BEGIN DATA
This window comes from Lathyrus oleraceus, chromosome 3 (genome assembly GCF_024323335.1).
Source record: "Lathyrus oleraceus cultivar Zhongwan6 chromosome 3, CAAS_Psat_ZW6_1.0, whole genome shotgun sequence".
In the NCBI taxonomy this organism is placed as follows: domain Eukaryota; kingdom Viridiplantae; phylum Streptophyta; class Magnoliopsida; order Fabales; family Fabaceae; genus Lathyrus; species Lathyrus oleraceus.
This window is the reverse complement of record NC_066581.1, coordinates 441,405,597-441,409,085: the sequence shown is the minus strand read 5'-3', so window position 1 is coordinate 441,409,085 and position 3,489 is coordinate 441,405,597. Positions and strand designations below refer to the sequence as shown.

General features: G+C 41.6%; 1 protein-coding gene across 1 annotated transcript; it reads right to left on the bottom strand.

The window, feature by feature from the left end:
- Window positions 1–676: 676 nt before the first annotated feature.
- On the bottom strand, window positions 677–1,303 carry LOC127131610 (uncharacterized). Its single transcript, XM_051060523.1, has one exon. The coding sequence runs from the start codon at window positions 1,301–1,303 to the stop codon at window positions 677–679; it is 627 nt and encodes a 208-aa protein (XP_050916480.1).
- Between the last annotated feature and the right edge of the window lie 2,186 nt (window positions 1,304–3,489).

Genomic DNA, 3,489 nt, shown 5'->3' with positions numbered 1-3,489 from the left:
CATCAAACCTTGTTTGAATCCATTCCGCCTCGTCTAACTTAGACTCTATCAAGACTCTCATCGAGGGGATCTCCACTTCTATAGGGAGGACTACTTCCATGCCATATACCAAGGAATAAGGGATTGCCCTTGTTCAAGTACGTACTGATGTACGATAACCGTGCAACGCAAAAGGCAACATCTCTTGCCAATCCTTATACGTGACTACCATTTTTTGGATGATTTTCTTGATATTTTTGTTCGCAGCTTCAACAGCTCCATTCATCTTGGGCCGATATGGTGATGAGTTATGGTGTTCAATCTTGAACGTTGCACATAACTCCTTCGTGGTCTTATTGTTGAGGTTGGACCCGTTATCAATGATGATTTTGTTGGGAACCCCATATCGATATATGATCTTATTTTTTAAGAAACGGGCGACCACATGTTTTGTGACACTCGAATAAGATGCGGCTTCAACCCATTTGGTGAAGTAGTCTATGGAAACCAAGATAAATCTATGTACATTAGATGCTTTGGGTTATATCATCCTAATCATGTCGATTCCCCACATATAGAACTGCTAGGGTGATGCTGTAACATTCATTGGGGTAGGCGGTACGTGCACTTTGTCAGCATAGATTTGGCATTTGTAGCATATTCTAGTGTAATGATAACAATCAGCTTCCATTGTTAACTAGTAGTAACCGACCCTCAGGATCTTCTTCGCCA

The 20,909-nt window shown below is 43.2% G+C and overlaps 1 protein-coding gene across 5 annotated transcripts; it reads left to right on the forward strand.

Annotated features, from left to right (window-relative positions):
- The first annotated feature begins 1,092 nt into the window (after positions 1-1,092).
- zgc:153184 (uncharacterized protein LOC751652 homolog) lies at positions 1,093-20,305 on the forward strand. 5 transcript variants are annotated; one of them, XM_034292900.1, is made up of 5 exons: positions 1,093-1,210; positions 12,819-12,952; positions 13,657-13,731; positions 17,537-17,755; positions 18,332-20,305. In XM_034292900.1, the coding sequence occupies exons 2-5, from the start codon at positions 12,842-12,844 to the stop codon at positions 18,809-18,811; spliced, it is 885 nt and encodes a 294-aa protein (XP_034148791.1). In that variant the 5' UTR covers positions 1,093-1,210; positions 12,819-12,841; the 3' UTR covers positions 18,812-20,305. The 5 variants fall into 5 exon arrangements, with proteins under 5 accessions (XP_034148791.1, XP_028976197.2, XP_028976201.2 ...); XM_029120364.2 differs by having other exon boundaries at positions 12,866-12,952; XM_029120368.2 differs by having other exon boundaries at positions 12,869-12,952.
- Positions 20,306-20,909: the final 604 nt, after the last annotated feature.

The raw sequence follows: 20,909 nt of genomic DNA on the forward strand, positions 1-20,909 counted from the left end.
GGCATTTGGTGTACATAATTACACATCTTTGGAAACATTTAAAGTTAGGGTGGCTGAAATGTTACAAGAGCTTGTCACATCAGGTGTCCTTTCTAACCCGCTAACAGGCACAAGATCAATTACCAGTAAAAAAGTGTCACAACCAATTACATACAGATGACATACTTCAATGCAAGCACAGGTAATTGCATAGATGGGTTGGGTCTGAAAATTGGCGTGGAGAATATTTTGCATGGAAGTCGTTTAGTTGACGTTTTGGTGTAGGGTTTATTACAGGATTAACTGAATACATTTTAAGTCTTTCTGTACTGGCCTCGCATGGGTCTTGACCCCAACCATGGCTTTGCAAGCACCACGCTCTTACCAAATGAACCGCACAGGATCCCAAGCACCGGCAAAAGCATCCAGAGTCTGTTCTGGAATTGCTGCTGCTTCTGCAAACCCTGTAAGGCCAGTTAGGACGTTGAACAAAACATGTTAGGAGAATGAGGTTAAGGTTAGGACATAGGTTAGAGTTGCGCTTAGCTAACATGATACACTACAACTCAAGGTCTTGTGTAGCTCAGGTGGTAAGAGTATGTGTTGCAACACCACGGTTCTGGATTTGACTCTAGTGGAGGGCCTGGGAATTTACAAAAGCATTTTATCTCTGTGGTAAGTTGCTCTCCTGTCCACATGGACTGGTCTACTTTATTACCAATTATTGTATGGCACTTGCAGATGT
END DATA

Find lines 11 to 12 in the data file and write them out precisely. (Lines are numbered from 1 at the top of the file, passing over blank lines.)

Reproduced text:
CATCAAACCTTGTTTGAATCCATTCCGCCTCGTCTAACTTAGACTCTATCAAGACTCTCATCGAGGGGATCTCCACTTCTATAGGGAGGACTACTTCCATGCCATATACCAAGGAATAAGGGATTGCCCTTGTTCAAGTACGTACTGATGTACGATAACCGTGCAACGCAAAAGGCAACATCTCTTGCCAATCCTTATACGTGACTACCATTTTTTGGATGATTTTCTTGATATTTTTGTTCGCAGCTTCAACAGCTCCATTCATCTTGGGCCGATATGGTGATGAGTTATGGTGTTCAATCTTGAACGTTGCACATAACTCCTTCGTGGTCTTATTGTTGAGGTTGGACCCGTTATCAATGATGATTTTGTTGGGAACCCCATATCGATATATGATCTTATTTTTTAAGAAACGGGCGACCACATGTTTTGTGACACTCGAATAAGATGCGGCTTCAACCCATTTGGTGAAGTAGTCTATGGAAACCAAGATAAATCTATGTACATTAGATGCTTTGGGTTATATCATCCTAATCATGTCGATTCCCCACATATAGAACTGCTAGGGTGATGCTGTAACATTCATTGGGGTAGGCGGTACGTGCACTTTGTCAGCATAGATTTGGCATTTGTAGCATATTCTAGTGTAATGATAACAATCAGCTTCCATTGTTAACTAGTAGTAACCGACCCTCAGGATCTTCTTCGCCA

The 20,909-nt window shown below is 43.2% G+C and overlaps 1 protein-coding gene across 5 annotated transcripts; it reads left to right on the forward strand.